Child support gets paid before spousal support

If you’re paying both and , the money for the child must always be paid first. There is no tax deduction on that money.

The Canada Revenue Agency considers anything you pay over and above the child support amount in your or to be spousal support. You can claim a tax deduction on that.

That means missing even one child support payment can affect the amount you have to pay in income tax.

Example: Bill’s separation agreement says he must make monthly payments of $400 ($4,800 a year). Of this, $250 (or $3,000 a year) is child support. And, $150 (or $1,800 a year) is spousal support. Bill pays $400 a month from January to August, for a total of $3,200. Then he stops making payments for the rest of the year.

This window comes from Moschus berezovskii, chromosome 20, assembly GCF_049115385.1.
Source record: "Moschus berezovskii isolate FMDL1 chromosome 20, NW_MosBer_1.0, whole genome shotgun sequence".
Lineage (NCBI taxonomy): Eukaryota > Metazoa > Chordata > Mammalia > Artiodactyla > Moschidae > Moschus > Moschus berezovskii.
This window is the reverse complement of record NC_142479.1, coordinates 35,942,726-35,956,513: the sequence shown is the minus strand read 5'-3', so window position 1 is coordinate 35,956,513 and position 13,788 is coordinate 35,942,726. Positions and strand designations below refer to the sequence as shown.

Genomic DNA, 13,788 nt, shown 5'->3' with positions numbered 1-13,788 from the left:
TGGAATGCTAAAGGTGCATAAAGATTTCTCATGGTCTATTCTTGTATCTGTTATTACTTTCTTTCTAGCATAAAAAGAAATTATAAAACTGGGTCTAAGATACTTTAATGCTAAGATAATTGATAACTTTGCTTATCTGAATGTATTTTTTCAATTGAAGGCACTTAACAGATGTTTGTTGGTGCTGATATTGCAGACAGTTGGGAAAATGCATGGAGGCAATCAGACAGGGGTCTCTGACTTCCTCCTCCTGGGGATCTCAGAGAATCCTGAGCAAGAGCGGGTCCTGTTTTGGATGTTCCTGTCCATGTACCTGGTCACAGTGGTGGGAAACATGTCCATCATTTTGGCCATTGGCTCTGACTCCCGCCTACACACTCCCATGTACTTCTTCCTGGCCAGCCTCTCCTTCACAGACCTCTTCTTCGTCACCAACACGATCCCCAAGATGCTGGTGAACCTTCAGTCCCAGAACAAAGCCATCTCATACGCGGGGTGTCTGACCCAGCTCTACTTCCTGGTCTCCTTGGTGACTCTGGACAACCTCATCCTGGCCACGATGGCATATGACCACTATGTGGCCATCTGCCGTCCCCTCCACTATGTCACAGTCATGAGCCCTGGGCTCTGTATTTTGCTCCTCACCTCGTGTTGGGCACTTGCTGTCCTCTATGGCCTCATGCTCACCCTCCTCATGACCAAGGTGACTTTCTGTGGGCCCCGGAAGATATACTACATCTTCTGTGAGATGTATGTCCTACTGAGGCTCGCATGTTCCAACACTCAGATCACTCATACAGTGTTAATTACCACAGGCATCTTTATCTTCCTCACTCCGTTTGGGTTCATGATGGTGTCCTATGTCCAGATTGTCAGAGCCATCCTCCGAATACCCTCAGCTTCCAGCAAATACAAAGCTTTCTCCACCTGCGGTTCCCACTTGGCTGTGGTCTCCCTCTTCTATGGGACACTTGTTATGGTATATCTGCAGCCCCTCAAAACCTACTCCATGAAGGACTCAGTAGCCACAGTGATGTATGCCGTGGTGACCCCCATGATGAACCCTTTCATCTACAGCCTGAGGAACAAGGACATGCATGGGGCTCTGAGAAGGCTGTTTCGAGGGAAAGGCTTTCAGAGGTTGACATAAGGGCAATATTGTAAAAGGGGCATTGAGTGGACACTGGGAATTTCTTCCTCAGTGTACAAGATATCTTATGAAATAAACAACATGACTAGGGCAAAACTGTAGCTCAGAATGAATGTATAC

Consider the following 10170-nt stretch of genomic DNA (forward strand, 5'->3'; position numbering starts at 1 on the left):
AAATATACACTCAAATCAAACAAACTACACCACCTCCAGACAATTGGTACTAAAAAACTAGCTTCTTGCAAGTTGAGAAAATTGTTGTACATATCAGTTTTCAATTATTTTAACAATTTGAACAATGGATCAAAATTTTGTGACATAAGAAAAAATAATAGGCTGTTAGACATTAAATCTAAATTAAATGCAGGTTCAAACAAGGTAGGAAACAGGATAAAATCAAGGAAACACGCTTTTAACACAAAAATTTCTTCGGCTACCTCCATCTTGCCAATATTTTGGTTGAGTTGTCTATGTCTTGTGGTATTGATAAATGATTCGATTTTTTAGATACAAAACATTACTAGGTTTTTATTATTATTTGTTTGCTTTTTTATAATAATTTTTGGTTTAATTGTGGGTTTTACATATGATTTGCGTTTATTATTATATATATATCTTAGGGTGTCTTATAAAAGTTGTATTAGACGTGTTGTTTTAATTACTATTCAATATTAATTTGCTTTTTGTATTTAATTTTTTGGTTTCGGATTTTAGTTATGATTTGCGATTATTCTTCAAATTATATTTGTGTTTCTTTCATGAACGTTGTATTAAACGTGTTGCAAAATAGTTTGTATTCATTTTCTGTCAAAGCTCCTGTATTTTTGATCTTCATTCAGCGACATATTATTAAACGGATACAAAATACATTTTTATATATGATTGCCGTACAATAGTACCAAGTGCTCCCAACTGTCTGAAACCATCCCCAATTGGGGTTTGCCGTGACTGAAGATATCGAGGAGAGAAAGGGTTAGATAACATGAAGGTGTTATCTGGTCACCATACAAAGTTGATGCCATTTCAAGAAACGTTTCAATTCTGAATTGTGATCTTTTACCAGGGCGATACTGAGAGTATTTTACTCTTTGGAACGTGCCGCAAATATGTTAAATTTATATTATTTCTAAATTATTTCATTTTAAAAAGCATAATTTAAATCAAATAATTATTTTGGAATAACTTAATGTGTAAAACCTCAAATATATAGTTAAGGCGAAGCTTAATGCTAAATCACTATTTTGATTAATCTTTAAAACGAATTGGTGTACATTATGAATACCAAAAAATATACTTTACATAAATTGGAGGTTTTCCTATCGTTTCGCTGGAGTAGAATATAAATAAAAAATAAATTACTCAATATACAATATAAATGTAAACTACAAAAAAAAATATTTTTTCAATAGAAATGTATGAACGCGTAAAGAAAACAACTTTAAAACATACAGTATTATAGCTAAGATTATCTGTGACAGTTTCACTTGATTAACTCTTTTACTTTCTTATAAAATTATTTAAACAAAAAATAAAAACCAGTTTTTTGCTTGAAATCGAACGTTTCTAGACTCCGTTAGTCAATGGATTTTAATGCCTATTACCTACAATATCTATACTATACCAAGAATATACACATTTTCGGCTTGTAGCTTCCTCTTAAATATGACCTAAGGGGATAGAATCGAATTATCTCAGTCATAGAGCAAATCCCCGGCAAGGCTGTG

When Bill files his tax return, $3,000 of the $3,200 he paid will be treated as child support payments. He will only be able to deduct $200 for spousal support.

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